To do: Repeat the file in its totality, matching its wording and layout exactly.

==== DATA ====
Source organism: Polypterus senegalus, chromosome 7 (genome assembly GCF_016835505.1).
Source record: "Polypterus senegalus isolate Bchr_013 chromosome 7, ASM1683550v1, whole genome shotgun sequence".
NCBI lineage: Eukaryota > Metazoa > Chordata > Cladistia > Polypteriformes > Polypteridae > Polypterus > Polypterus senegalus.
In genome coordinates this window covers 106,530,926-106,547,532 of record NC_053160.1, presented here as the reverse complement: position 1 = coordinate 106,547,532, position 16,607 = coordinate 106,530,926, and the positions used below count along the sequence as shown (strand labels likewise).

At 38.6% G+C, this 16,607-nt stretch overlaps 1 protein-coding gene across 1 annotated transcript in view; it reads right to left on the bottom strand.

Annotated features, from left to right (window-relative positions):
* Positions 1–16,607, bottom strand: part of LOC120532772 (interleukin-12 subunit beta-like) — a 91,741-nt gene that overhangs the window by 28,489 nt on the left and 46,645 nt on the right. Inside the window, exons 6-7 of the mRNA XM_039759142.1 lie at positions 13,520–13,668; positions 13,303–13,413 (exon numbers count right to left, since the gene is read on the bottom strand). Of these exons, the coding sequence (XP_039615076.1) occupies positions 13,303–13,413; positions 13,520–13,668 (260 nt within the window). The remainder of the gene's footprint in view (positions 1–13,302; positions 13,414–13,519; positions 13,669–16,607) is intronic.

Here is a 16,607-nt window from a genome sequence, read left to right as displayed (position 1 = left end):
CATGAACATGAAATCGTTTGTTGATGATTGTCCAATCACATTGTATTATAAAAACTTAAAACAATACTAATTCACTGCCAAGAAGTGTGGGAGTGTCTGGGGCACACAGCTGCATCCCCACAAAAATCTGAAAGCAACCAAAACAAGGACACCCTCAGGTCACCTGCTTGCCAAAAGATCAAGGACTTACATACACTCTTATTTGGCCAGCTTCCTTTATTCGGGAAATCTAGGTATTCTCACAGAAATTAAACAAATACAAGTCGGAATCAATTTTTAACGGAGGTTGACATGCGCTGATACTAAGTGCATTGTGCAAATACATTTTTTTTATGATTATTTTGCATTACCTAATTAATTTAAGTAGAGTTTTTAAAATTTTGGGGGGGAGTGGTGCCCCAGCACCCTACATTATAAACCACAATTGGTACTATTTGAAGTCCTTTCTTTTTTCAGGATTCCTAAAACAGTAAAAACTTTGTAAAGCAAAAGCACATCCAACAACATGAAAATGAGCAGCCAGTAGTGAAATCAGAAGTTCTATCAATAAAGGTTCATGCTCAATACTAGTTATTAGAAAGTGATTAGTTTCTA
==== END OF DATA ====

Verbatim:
Source organism: Polypterus senegalus, chromosome 7 (genome assembly GCF_016835505.1).
Source record: "Polypterus senegalus isolate Bchr_013 chromosome 7, ASM1683550v1, whole genome shotgun sequence".
NCBI lineage: Eukaryota > Metazoa > Chordata > Cladistia > Polypteriformes > Polypteridae > Polypterus > Polypterus senegalus.
In genome coordinates this window covers 106,530,926-106,547,532 of record NC_053160.1, presented here as the reverse complement: position 1 = coordinate 106,547,532, position 16,607 = coordinate 106,530,926, and the positions used below count along the sequence as shown (strand labels likewise).

At 38.6% G+C, this 16,607-nt stretch overlaps 1 protein-coding gene across 1 annotated transcript in view; it reads right to left on the bottom strand.

Annotated features, from left to right (window-relative positions):
* Positions 1–16,607, bottom strand: part of LOC120532772 (interleukin-12 subunit beta-like) — a 91,741-nt gene that overhangs the window by 28,489 nt on the left and 46,645 nt on the right. Inside the window, exons 6-7 of the mRNA XM_039759142.1 lie at positions 13,520–13,668; positions 13,303–13,413 (exon numbers count right to left, since the gene is read on the bottom strand). Of these exons, the coding sequence (XP_039615076.1) occupies positions 13,303–13,413; positions 13,520–13,668 (260 nt within the window). The remainder of the gene's footprint in view (positions 1–13,302; positions 13,414–13,519; positions 13,669–16,607) is intronic.

Here is a 16,607-nt window from a genome sequence, read left to right as displayed (position 1 = left end):
CATGAACATGAAATCGTTTGTTGATGATTGTCCAATCACATTGTATTATAAAAACTTAAAACAATACTAATTCACTGCCAAGAAGTGTGGGAGTGTCTGGGGCACACAGCTGCATCCCCACAAAAATCTGAAAGCAACCAAAACAAGGACACCCTCAGGTCACCTGCTTGCCAAAAGATCAAGGACTTACATACACTCTTATTTGGCCAGCTTCCTTTATTCGGGAAATCTAGGTATTCTCACAGAAATTAAACAAATACAAGTCGGAATCAATTTTTAACGGAGGTTGACATGCGCTGATACTAAGTGCATTGTGCAAATACATTTTTTTTATGATTATTTTGCATTACCTAATTAATTTAAGTAGAGTTTTTAAAATTTTGGGGGGGAGTGGTGCCCCAGCACCCTACATTATAAACCACAATTGGTACTATTTGAAGTCCTTTCTTTTTTCAGGATTCCTAAAACAGTAAAAACTTTGTAAAGCAAAAGCACATCCAACAACATGAAAATGAGCAGCCAGTAGTGAAATCAGAAGTTCTATCAATAAAGGTTCATGCTCAATACTAGTTATTAGAAAGTGATTAGTTTCTA